On the campus of the University of Nevada, Reno, the flag of the United States of America is on the ground, attacked by a series of axes. As my fellow students and citizens are angered and disgusted, I would like to say that I am a proud student of the University of Nevada, Reno, and a proud citizen of the United States of America.
The flag is a symbol of our country, 50 stars and 13 stripes representing over three hundred million people in this country and around the world. The flag is also a piece of fabric. The stars do not guarantee a person’s right to practice religion. The red stripes do not provide for standing armed forces. Our three branches of government are not separate and equal because of the white stripes. The flag doesn’t guarantee anybody anything, doesn’t guarantee rights, responsibilities, and/or powers. Our Constitution does that. All the flag does is act as a symbol for our country. Our flag is just a design, but a very pretty design.
But it is a design for all Americans. As soon as you are born or naturalized as a citizen, the flag is yours. Do with it as you wish. Want to use the flag to show how much you love this county? Be my guest! Want to use the flag to register your displeasure and fears over the direction of this country? Go right on ahead! Want to use the flag to cover your naked body on social media? Why not! Want to use the flag to make boatloads of cash by putting it on shirts, undergarments, and cakes? That’s perfectly fine, but remember to pay taxes!
One thing that isn’t being heard enough is the question, “why?” Why are people protesting? Why do people stand for the flag? If these questions can be answered and addressed, just maybe people will be brought together instead of torn apart. People are protesting with the aid of the flag for many reasons: police brutality, racial injustice, legal reforms, free expression, the list goes on. These issues need to be addressed, especially since these protests and reactions have turned us against each other. Listen to the protesters, take action, and try not to give people reasons to protest.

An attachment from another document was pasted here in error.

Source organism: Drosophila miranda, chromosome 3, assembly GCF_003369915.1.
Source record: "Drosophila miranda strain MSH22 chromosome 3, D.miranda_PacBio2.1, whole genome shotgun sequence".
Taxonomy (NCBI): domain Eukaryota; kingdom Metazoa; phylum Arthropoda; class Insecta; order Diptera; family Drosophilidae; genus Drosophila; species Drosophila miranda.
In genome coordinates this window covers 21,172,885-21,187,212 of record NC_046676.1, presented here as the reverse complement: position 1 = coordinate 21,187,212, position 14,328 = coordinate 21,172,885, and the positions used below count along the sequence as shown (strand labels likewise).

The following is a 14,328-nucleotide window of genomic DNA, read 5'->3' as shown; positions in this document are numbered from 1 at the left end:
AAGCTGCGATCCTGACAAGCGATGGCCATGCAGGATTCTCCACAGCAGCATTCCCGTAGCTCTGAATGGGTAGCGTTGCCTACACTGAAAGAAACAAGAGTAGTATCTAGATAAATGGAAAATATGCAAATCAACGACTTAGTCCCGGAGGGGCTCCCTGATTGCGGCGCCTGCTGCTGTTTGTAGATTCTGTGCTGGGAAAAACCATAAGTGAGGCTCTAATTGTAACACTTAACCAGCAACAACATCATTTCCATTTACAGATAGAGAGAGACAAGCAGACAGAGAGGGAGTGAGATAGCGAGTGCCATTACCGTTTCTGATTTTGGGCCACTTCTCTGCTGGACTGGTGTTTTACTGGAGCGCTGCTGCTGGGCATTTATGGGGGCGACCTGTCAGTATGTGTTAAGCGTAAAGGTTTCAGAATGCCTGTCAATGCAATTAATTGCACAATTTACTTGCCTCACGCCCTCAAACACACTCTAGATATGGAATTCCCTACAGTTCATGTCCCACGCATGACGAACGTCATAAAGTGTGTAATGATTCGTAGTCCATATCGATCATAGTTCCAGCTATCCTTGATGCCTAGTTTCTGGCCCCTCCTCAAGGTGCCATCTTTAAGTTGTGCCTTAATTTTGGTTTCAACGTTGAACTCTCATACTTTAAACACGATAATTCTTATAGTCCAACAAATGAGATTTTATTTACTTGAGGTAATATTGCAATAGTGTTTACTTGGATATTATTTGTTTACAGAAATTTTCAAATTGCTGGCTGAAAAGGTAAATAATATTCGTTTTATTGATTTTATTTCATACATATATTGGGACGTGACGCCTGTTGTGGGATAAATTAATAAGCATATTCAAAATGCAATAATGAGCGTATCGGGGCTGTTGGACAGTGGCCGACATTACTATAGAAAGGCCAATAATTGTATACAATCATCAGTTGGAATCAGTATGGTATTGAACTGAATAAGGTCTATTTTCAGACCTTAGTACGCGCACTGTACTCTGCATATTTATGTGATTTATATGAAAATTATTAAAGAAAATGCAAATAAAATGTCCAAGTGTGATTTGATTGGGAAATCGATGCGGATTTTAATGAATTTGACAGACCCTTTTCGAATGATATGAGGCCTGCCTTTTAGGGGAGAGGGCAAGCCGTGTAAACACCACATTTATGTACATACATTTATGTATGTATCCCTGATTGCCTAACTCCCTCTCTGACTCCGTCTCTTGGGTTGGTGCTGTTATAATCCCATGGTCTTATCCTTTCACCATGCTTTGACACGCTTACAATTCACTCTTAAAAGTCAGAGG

It is also important for people to know why they stand for the flag. For myself, I stand for the flag for many reasons. I stand because the history of this country is all about the constant progression towards freedom, equality, and justice for all people. We haven’t been perfect, but we strive to improve ourselves and work toward that goal. During the times of a progress quagmire, the United States of America is the epicenter of the literary, artistic, and entertainment world because of our culture of constantly redefining storytelling, expanding the galaxy of what is considered accepted and celebrated topics of discussion because of our near-lawlessness when it comes to creation and expression, and the protections of creators through copyrights, patents, and the First Amendment. Every person for themselves should decide upon reasons for why they stand. If someone stands for the flag because they are coerced, forced, or feel apathy, that does not strengthen the country, hollow gestures weaken it. In addition, frankly, just blind allegiance is rather creepy.
Our flag exists for all of its citizens, whether in pride or distress. It is the freedoms we enjoy that make us Americans, not the fabric we call our flag. Using the flag in celebration, in profit, and in protest, all in the spirit of freedom, is why we exist and why people die in defense of this country. In order to honor our flag, we need to understand for ourselves why each of us loves this country and from there, that’s when we can start truly and sincerely honoring our flag, whether it be putting it on the flagpole, on the rack, or on the floor.
P.S. To those who question why the axed flag is acceptable, and Nazi swastikas are treated with disgust, to borrow sentiments from Oprah Winfrey: for 12 million people around the world, when they saw the Nazi swastika, they knew that they were going to die because they were Jewish, because they were of color, because they were gay, because they were irrationally hated by evil people. When the swastika was painted on campus, it sent a message that people were not safe here. That’s why they’re different.
Opinions expressed in The Nevada Sagebrush are solely those of the author and do not necessarily express the views of The Sagebrush or of its staff. Patrick Hardin is a Noted Idiot. He can be reached at firstname.lastname@example.org and on Twitter @NevadaSagebrush